Nikkei drops 0.8 pct, takes breather after rally to near 5-year high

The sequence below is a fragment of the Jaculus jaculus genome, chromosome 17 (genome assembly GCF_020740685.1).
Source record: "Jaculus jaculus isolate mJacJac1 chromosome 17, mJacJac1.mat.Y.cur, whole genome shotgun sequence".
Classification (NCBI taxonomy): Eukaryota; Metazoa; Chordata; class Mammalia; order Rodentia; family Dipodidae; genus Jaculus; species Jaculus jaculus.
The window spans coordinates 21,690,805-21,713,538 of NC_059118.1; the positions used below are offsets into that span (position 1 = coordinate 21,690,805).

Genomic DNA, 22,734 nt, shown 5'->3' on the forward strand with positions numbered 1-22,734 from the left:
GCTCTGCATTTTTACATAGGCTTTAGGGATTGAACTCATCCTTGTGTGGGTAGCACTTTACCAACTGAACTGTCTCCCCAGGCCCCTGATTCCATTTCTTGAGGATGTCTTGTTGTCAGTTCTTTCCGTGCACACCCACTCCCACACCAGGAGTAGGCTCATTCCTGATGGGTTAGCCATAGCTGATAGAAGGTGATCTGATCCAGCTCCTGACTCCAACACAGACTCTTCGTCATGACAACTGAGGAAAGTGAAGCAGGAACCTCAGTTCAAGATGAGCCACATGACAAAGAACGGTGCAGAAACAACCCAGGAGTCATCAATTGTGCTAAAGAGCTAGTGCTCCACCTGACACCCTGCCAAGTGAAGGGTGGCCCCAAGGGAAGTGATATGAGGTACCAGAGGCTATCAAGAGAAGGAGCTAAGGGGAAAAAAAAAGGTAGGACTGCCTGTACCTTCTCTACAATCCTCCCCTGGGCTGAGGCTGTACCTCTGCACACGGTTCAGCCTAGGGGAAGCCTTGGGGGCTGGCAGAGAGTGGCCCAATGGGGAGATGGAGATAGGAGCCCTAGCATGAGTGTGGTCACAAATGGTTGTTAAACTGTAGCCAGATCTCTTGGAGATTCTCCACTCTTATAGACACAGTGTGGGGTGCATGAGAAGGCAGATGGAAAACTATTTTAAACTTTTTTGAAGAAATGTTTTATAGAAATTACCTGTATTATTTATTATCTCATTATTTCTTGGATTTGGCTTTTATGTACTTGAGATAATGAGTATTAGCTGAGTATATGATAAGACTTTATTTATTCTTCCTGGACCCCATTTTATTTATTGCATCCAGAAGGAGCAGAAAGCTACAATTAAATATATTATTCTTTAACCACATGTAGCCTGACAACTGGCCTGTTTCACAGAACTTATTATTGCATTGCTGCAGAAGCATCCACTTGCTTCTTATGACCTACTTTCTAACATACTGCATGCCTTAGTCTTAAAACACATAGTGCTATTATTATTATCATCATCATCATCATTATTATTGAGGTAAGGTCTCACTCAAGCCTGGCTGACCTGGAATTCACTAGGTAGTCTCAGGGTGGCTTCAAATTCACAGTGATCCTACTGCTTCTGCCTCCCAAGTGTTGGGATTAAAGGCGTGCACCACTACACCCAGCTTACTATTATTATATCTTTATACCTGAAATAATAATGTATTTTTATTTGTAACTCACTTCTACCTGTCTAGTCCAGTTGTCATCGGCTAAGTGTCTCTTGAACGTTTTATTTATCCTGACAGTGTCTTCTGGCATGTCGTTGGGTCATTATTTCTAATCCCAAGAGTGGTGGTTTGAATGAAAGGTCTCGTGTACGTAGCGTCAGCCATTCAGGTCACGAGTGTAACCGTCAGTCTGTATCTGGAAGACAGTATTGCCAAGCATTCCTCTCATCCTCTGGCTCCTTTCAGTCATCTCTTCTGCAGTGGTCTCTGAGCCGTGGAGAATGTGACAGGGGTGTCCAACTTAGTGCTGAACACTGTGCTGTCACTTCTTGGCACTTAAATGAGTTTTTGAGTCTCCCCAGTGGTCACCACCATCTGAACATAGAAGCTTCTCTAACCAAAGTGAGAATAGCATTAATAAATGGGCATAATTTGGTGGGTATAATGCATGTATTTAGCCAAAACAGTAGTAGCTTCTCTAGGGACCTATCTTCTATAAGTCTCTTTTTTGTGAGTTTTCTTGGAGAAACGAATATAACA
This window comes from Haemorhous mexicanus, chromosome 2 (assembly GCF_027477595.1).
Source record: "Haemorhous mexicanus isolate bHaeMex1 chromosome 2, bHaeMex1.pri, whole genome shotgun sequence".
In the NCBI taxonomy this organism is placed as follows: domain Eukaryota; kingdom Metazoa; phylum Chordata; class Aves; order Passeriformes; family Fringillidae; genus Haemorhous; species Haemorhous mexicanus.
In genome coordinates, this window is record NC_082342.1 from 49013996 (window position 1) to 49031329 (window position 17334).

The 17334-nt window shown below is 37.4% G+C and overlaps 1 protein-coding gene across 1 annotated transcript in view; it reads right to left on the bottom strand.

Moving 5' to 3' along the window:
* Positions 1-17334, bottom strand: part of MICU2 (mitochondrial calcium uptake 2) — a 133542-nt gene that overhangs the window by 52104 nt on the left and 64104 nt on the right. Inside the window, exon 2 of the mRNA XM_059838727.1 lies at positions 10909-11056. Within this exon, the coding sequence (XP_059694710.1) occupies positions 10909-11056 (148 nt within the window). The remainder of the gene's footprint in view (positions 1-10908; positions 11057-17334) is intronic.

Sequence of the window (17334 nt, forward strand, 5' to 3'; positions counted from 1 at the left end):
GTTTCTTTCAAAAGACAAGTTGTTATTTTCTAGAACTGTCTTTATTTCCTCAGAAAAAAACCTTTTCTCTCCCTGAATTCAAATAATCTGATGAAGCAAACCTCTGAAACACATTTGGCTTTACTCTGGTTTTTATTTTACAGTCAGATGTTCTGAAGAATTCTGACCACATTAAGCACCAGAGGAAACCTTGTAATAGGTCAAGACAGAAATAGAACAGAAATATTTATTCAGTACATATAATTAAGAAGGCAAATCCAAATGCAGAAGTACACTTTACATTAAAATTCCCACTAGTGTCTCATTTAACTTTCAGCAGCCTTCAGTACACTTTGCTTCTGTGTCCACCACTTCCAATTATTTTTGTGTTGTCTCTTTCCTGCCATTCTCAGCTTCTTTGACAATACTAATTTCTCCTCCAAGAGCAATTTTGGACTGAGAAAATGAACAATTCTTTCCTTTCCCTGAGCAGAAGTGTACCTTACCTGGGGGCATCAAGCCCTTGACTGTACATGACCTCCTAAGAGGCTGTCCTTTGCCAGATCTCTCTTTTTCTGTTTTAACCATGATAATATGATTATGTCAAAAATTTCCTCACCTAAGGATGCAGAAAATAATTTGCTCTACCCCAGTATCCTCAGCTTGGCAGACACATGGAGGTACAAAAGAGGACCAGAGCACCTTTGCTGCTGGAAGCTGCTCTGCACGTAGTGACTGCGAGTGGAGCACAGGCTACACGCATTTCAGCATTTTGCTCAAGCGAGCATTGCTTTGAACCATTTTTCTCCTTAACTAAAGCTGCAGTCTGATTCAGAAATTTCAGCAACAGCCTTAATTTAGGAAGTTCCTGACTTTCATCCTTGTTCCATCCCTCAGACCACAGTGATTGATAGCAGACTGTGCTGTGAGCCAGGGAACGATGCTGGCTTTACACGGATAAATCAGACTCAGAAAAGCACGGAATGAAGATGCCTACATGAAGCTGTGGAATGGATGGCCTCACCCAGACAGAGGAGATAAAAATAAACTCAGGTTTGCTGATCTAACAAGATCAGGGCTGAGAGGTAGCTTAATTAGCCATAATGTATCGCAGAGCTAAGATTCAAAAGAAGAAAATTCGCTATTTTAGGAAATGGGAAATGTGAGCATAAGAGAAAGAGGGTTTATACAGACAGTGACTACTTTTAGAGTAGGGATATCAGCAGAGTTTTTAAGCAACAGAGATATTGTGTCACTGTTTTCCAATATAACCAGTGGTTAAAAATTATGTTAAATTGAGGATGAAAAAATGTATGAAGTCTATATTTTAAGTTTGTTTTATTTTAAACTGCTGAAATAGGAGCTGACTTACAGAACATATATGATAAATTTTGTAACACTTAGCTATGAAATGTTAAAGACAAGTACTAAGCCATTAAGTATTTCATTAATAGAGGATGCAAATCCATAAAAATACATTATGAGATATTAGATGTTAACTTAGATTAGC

* Goldman expects Nikkei to reach 16,000 in 12 months * Fast Retailing falls on weaker-than-expected forecast * Chiyoda Corp tumbles after Woodside shelves LNG project By Ayai Tomisawa TOKYO, April 12 (Reuters) - Japan's Nikkei share average was down at the midday break as the market took a breather after a recent run of gains to an almost five-year high, but the benchmark was underpinned by optimism that bold government and central bank policies would revitalise the economy. The Nikkei has gained nearly 9 percent since the Bank Of Japan stunned markets a week ago with a plan to inject $1.4 trillion into the Japanese economy over two years to beat deflation. "Unless there are strong catalysts to drive the market higher such as the yen weakening further to 100 yen against the dollar, profit-taking is natural given the steep rises," said Yutaka Miura, a senior technical analyst at Mizuho Securities. The Nikkei was down 0.8 percent at 13,440.44 at the midday break. It opened up 0.1 percent at 13,568.25, its highest level since July 2008, before moving into negative territory. The broader Topix shed 0.4 percent to 1,143.27. The dollar last traded around 99.51 yen on Friday, compared with the session high of 99.95 hit on Thursday, its highest level since April 2009. Index heavyweight Fast Retailing dropped 0.6 percent after falling as much as 5.5 percent. The Uniqlo operator on Thursday left its full-year operating profit forecast unchanged at 147.5 billion yen ($1.5 billion), slightly lower than analysts' expectations for 149.9 billion yen. Chiyoda Corp tumbled as much as 11.2 percent and was the biggest percentage loser after Woodside Petroleum shelved plans for the $40 billion Browse liquefied natural gas project in Western Australia, in which the Japanese company was involved. Auto parts maker Takata Corp sank as much as 6.7 percent to 1,698 yen and hit a five-week low, extending Thursday's 9 percent slide after four Japanese automakers said they were recalling a total of 3.4 million vehicles because airbags supplied by the company are at risk of catching fire or injuring passengers. Nomura Securities cut its rating on Takata to "neutral" from "buy". Financials, which have risen strongly on hopes for reflation in Japan, fell on profit-taking. Nomura Holdings dropped 1.1 percent and Mitsubishi UFJ Financial Group shed 0.9 percent. LONG-TERM NIKKEI VIEW BULLISH Since November, the Nikkei has surged more than 50 percent on expectations that aggressive monetary and fiscal expansionary policies will jolt the economy from almost two decades of stagnation. Goldman Sachs said that the BOJ's commitment to beat deflation should be positive for earnings growth and stock prices. While the market may pause near term as investors digest earnings, the Nikkei will likely gain further in the long term, Goldman said in a report. It raised the Nikkei's 12-month target to 16,000 from 15,000. Others also shared Goldman's optimism. "Investors are still looking for buying opportunities in the Japanese market although the current share prices have already factored in expectations for higher profits for this fiscal year," said Naoki Fujiwara, a fund manager at Shinkin Asset Management. He added that investors expect the yen to weaken further and the U.S. economy to recover steadily, which will serve as tailwinds to Japanese equities.
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